How music appears in comics that are not entirely about music, how music appears as a narrative element of comics in general, is a strong interest for me. I read comics voraciously, and nothing slows my reading like the appearance of a few notes (or their suggestion through some other visual means) on a page. The presence of music in comics is far less codified than how action is portrayed, or facial expressions, or time passing, or distance. In this sequence from The Lagoon, a graphic novel by Lilli Carré, conflicting sounds appear, the snoring of one individual contrasting with another melodic thread. The transition in the woman’s face, as the sounds go from annoying to entertaining, caught my eye in particular. The two strains slowly merge, or at least make peace with each other, as the panels proceed:
Music plays a unique visual role in comics. Much sound in comics is of an instant. Someone says something, and then it’s over. Someone makes a loud noise, and then it’s over. Many of the non-musical sounds in comics aren’t that different from the sound effects I marveled at in my youth, like this panel collected in Origins of Marvel Comics, a paperback compendium of classic comics. Here the Hulk does battle with Prince Namor, the SKRRAKK!, with its redundant yet effective exclamation point, serving as a massive onomatopoeia.
Comics take place, like music, over time, but comics are read as a sequence of still images, whereas music by its very nature tends to be visualized in a way that suggests continuity and flow. One of the things sound can do in comics, thanks to its necessary visual continuity—its tendency to be represented in streams rather than isolated instances—is to fill spaces and connect moments. This sequence in the first volume of Michel Fiffe’s Copra series is a fine example. Note how the source of the sound remains evident even as the sound moves from one panel to another and proceeds to inflict pain:
The presence of sound in a comic is not unlike its presence in a film. Sometimes its presence is documentary-like, a part of a scene, an act of naturalism or of set decoration, but often it reflects some individual point of view. In this scene from Charles Burns’s The Hive, a band is playing but the reader “hears” nothing, because no notes are visible. The protagonist’s mind is elsewhere, even as the quartet rages:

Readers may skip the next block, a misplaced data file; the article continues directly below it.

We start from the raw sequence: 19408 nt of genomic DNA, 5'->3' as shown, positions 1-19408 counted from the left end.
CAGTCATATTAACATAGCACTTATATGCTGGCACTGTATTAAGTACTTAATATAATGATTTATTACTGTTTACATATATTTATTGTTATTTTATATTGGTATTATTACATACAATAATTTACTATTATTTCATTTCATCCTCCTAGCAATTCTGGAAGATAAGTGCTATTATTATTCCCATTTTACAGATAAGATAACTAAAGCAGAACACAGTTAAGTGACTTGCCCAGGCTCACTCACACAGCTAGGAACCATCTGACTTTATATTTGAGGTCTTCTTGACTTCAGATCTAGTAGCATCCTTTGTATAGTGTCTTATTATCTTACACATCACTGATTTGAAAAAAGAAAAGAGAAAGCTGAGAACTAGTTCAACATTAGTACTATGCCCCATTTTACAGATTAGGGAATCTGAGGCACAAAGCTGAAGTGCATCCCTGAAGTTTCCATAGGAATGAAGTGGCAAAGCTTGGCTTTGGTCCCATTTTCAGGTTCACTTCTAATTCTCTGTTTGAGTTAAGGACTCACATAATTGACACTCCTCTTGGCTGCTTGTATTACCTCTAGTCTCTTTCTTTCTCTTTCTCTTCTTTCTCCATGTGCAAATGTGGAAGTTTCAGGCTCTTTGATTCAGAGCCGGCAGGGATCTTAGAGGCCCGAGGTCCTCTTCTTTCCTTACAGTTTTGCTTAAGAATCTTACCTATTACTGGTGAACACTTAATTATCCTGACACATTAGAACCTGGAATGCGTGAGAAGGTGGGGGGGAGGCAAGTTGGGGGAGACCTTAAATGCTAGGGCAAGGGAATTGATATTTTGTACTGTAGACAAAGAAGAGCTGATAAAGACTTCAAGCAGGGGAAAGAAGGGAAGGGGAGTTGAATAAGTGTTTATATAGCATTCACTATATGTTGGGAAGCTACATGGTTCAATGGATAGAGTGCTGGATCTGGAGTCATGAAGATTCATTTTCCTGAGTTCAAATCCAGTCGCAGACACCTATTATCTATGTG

Music can serve a comic’s narrative, certainly, but it isn’t just there as part of the story. At its best, music is there as part of how the story is told. It isn’t there just to tell us something culturally about the characters or emotionally about the moment. In its best utilization, music appears in a comic as part of the illustrator’s graphic-language toolkit. This sequence from early in Get Over It, a breakup memoir by Corinne Mucha, does much in a tiny space—just two panels. We don’t come across the couple’s boombox until the second of the pair of panels, but then again the paneling is doing more than telling two moments in a sequence: it’s showing two individuals, destined for mutual heartbreak, across a divided table from each other:
The music in Mucha’s scene emanates, as a traditional series of notes, from the pair of speakers, but the sequence makes no visual sense in purely literal terms: notes don’t enter a speaker on the left and then proceed to the right. What the music is doing is showing two people in close proximity who are already drifting apart. The elegant divide between the panels is in fact a fissure, the bit of musical confusion a symbol of unacknowledged dissonance. The divide between those two panels foretells where the story is headed. The way the divide asks the eye to briefly look back is instructing the reader to pay attention. The music isn’t just the soundtrack to the characters’ lives; its visual depiction is an intrinsic tool in the storytelling of those lives. Music doesn’t occur like the other sounds in a comic. It challenges the artist to reconcile its presence within the narrative. Its strength is how it resists submission to the micro-episodic nature of panel-by-panel storytelling. And when the creators rise to the occasion, it sings.